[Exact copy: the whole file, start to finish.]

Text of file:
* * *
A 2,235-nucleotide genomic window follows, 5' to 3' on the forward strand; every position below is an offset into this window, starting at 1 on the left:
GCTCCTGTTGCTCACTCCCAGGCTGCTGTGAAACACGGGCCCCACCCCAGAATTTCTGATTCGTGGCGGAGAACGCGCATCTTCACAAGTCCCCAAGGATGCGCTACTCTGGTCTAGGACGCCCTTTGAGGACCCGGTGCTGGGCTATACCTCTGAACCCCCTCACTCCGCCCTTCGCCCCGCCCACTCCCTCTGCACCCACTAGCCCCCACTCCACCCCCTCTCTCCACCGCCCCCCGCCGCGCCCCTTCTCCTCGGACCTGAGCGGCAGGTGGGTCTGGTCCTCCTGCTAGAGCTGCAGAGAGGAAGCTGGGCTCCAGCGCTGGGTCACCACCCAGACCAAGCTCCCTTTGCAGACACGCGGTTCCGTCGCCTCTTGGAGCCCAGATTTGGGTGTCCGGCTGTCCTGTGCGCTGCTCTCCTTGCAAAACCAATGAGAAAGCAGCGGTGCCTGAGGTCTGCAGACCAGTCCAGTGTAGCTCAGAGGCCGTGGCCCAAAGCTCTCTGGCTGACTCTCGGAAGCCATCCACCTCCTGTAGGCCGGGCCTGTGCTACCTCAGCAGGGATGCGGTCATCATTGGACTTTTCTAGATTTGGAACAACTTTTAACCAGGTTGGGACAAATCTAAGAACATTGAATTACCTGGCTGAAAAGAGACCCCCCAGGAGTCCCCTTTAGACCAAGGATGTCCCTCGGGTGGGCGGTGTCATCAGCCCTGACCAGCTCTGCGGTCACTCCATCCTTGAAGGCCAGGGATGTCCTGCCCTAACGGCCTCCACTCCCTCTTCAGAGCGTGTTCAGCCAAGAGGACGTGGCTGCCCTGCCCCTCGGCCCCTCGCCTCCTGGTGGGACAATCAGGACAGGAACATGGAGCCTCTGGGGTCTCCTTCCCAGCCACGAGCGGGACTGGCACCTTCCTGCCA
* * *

A 2,235-nucleotide genomic window follows, 5' to 3' on the forward strand; every position below is an offset into this window, starting at 1 on the left:
GCTCCTGTTGCTCACTCCCAGGCTGCTGTGAAACACGGGCCCCACCCCAGAATTTCTGATTCGTGGCGGAGAACGCGCATCTTCACAAGTCCCCAAGGATGCGCTACTCTGGTCTAGGACGCCCTTTGAGGACCCGGTGCTGGGCTATACCTCTGAACCCCCTCACTCCGCCCTTCGCCCCGCCCACTCCCTCTGCACCCACTAGCCCCCACTCCACCCCCTCTCTCCACCGCCCCCCGCCGCGCCCCTTCTCCTCGGACCTGAGCGGCAGGTGGGTCTGGTCCTCCTGCTAGAGCTGCAGAGAGGAAGCTGGGCTCCAGCGCTGGGTCACCACCCAGACCAAGCTCCCTTTGCAGACACGCGGTTCCGTCGCCTCTTGGAGCCCAGATTTGGGTGTCCGGCTGTCCTGTGCGCTGCTCTCCTTGCAAAACCAATGAGAAAGCAGCGGTGCCTGAGGTCTGCAGACCAGTCCAGTGTAGCTCAGAGGCCGTGGCCCAAAGCTCTCTGGCTGACTCTCGGAAGCCATCCACCTCCTGTAGGCCGGGCCTGTGCTACCTCAGCAGGGATGCGGTCATCATTGGACTTTTCTAGATTTGGAACAACTTTTAACCAGGTTGGGACAAATCTAAGAACATTGAATTACCTGGCTGAAAAGAGACCCCCCAGGAGTCCCCTTTAGACCAAGGATGTCCCTCGGGTGGGCGGTGTCATCAGCCCTGACCAGCTCTGCGGTCACTCCATCCTTGAAGGCCAGGGATGTCCTGCCCTAACGGCCTCCACTCCCTCTTCAGAGCGTGTTCAGCCAAGAGGACGTGGCTGCCCTGCCCCTCGGCCCCTCGCCTCCTGGTGGGACAATCAGGACAGGAACATGGAGCCTCTGGGGTCTCCTTCCCAGCCACGAGCGGGACTGGCACCTTCCTGCCA